The distinction between white tea, yellow teas, and green teas can be rather tricky to those fairly new to tea. Add to that the mislabeling by some tea vendors of green teas as white teas — either due to simply not knowing the difference or wanting to take advantage of the growing demand. When shopping for these teas, therefore, you need to get some foreknowledge so you can tell when a white tea is really a green tea.
A matter of definition
The main issue is defining what is a white tea, and there seems to be some variation in this. You can’t be too literal here with the word “white.” White tea isn’t what we usually think of as white, not the way snow is white. The tea leaves are usually lighter in color than green, oolong, and black teas.
White tea is a very direct tea, undergoing little processing twixt bush and cup. It is not wilted or heavily oxidized, like other teas are. The leaves are only withered, allowed to slightly oxidize (some sources say no oxidation occurs), and then dried in relatively low heat and without rolling (some sources say this is done right out in the tea fields). In contrast, green teas are subjected to high heat to stop oxidation and also dried using high heat. Another difference: Harvest time! White tea is harvested just once each year — in the Spring before the buds have opened and while they retain a fine white hair, which is what gives the leaves their light color. Green teas are harvested after this and generally do not have those fine hairs.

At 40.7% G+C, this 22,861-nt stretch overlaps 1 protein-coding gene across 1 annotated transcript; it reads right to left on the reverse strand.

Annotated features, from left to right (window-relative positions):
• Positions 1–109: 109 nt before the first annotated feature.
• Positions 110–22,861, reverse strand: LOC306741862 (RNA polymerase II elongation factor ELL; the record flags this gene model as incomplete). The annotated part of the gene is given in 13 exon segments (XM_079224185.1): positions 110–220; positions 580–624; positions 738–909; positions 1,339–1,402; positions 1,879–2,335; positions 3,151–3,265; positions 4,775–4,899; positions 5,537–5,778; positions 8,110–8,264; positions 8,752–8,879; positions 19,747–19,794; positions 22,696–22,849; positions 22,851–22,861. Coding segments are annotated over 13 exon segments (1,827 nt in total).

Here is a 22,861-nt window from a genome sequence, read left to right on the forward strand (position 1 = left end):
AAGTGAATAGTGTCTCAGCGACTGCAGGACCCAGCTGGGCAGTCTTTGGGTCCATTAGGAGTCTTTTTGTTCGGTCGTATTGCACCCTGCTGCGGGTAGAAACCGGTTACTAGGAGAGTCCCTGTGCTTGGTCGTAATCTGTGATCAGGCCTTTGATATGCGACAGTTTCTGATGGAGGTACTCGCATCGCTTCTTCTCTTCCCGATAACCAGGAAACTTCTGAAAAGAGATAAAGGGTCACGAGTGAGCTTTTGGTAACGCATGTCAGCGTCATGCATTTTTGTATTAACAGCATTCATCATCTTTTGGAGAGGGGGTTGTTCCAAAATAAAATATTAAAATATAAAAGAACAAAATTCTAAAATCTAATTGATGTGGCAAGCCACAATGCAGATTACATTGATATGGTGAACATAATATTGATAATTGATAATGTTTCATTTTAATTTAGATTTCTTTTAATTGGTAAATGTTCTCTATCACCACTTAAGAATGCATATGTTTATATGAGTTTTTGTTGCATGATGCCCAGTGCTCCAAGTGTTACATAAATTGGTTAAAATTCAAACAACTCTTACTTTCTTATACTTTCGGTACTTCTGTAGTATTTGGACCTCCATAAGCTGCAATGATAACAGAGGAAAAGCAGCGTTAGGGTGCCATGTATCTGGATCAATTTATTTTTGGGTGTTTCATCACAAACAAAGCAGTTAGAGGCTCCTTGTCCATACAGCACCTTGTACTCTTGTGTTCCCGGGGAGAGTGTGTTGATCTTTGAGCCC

Look carefully at the dried leaves
The best online tea vendors want you to see the leaves, so they will post close-up photos of them. Tea shops will usually let you take a peak, too (just don’t reach in with your bare hands but let the employee take some out for you).
Even a tea like this that looks sort of jumbled will have some of that telltale fuzz:
Tea grades make a difference
There are several grades of white teas (some vendors say three, others say four), with the lowest one being the most akin to green teas.
- Higher — tight leaves enclosing buds; harvested on days that are not rainy or frosty, and when there is sufficient dew between March 15th and April 10th of every year; the buds should be tightly enclosed in new leaves and not purple, malformed, or damaged; named “bai hao yinzhen” in Chinese and “Silver Needle” in English.
- Medium — two leaves and a bud combo, the buds being covered with a silvery downy texture; named “white peony” (also known as “pai mu tan” and “bai mu dan”) with an amber color and a sweet flavor, “gong mei” (also called “tribute eyebrow”), “shon mei” with an oolongish tasting tea, and “white puerh” with a sweet-flavored blend from the Yunnan province.
- Lower — a bud with two or three leaves or a tea made with larger and coarser leaves; also called “Longevity Eyebrow”; Sow Mee is another example, and Pai Mu Tan is sometimes classified here, depending on what article you’re reading.
A little knowledge goes a long way
Now you know and will be able to tell what you’re buying. We’re dedicated to helping you make such knowledgeable decisions in your tea purchases. Please subscribe to our blog or sign up for the RSS feed so you don’t miss a word!